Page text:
Mooch off this
My daughter dropped out of college and moved back home. It’s like it was when she was in high school: We argue about her curfew, she fails to follow through on chores and her room stinks like a pigsty. I clean her room when she won’t because I can’t stand having rotting food and trash in my home. Her father and I are at our wits’ end, but don’t want to throw her out of the house. She is not working, and we do give her spending money so she can enjoy time with her friends. I do enjoy doing her laundry and cooking her favorite foods. But how can we get her to clean up her act?
By not treating her like she is incapable of responsibility. Have a family meeting and admit that you and your husband have failed her by not preparing her to live well with others or on her own. Explain that she will no longer receive spending money, but there is a possibility of continuing to live at home if she keeps her room clean and completes chores. Explain that living rent-free is contingent on attending college and receiving grades of C-plus or better. Tell her that she must find a part-time job to help pay for those college expenses or be involved in volunteer work with one organization on a weekly basis. Be clear that if she is unwilling to meet these new rules you will help her to find a new place to live, perhaps with another family member. (Be certain that your relative makes the same demands that you have established.) Give your daughter 24 hours to consider the new rules then ask her to sign a contract with you. If she resists, explain that it is no different than the agreements one signs when renting an apartment or committing to an education plan. Then invest the money you have been giving her into therapy sessions for her and parenting books and classes for you and your husband. Above all, grow a backbone. If your daughter refuses to follow through, be certain that you do not fail her again by allowing her to remain at home without consequences.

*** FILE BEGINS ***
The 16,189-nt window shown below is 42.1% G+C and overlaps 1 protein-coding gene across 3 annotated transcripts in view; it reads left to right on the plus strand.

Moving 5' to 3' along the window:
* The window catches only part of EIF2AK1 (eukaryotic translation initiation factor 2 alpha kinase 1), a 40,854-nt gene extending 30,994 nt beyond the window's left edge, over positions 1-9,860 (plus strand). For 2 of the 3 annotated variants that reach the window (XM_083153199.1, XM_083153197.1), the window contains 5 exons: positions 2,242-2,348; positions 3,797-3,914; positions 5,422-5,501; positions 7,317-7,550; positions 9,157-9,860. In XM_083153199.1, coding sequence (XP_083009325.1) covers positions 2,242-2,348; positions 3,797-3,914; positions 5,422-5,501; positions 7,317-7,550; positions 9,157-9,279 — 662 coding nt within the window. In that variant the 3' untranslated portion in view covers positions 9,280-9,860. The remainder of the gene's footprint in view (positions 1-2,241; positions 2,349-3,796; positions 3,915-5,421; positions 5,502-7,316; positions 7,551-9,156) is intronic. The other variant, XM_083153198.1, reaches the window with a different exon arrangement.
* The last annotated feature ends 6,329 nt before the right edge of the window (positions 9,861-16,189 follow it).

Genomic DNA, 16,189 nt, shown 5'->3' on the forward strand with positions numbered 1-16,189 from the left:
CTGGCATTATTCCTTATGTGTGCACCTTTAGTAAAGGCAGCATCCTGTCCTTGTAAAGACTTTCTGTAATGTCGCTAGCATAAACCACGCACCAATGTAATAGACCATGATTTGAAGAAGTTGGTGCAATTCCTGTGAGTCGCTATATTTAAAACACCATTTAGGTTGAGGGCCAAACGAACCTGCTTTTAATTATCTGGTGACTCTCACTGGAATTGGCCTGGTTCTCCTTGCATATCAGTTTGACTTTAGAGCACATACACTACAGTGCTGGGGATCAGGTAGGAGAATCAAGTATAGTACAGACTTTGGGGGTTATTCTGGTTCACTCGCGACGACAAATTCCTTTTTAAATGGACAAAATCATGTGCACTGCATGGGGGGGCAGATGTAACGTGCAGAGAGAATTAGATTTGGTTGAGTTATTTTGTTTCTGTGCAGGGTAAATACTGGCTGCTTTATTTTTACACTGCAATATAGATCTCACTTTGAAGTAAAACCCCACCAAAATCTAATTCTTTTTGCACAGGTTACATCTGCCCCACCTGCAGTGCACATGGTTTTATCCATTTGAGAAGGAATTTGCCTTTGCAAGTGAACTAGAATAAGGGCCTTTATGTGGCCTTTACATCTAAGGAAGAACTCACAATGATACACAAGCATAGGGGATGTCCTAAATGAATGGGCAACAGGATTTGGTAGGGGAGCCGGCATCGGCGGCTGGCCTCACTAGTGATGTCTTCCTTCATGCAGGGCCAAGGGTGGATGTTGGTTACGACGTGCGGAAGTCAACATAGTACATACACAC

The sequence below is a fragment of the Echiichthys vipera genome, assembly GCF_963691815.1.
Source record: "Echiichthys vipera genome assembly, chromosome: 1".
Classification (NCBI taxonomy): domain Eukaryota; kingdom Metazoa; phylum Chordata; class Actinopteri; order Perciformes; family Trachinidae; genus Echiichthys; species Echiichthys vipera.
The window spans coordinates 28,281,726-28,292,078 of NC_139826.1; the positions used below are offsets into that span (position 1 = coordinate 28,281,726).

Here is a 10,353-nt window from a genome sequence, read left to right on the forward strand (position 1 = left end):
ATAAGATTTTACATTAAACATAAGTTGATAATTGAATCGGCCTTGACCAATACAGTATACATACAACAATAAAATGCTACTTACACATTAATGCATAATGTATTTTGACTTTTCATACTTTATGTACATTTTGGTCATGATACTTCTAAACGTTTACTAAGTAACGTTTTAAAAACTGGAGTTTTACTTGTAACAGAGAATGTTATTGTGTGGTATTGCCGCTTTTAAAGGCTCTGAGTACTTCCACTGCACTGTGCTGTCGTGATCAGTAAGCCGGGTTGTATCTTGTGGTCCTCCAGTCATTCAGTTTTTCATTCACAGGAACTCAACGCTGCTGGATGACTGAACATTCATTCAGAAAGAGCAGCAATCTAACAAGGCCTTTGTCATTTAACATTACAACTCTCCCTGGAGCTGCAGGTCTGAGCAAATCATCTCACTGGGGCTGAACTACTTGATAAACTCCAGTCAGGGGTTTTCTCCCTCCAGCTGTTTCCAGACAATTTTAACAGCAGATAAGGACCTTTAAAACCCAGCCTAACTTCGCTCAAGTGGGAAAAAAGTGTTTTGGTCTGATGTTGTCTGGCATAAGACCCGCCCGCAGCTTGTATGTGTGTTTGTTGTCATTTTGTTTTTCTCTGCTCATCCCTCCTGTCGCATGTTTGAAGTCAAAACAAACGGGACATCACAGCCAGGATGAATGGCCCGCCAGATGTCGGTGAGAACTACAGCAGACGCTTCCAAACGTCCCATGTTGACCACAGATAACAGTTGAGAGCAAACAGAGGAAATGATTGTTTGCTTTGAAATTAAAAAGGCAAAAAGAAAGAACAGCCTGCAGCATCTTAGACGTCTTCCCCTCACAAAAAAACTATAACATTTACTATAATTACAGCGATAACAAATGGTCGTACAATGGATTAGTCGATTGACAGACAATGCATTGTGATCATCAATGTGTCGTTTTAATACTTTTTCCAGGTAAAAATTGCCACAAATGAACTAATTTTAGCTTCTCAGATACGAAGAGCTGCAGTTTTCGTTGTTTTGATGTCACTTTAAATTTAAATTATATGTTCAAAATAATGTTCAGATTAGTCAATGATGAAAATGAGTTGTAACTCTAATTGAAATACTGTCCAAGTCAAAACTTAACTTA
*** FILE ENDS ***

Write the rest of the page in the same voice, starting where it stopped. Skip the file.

I found Internet dating awkward and humbling. It’s hard to put myself out there, but I have met some nice women, and that’s good, because you can never have too many friends. However, I’m wondering what I should do when I reach out to someone that I’m interested in and don’t hear back? Are there proper rules of communication etiquette, or is it more like if you don’t hear back, move on?
Don’t take the lack of response personally. Some women (and men) who post dating profiles are inundated with potential suitors and simply can’t respond to the hundreds of e-mails received. Others are not current members of the site, but have kept their photo and profile visible, instead of choosing the “hide profile” option when their subscription ends. They can’t respond to you unless they part with another $40. Other women may have read your e-mail or profile, but didn’t sense a spark. Past experience has taught these gals that some seekers treat any response as encouragement. That’s why they decide not to respond at all. Others are fearful of hurting a stranger’s feelings and that’s why they don’t answer your inquiries. (And, yes, it is actually kinder to click on the “not interested” button.) Of course, many women are just busy and in a culture of immediate gratification; few potential partners want to wait. Nor should you have to. Follow the yellow brick road to an attraction that is mutual and don’t worry too much about e-etiquette.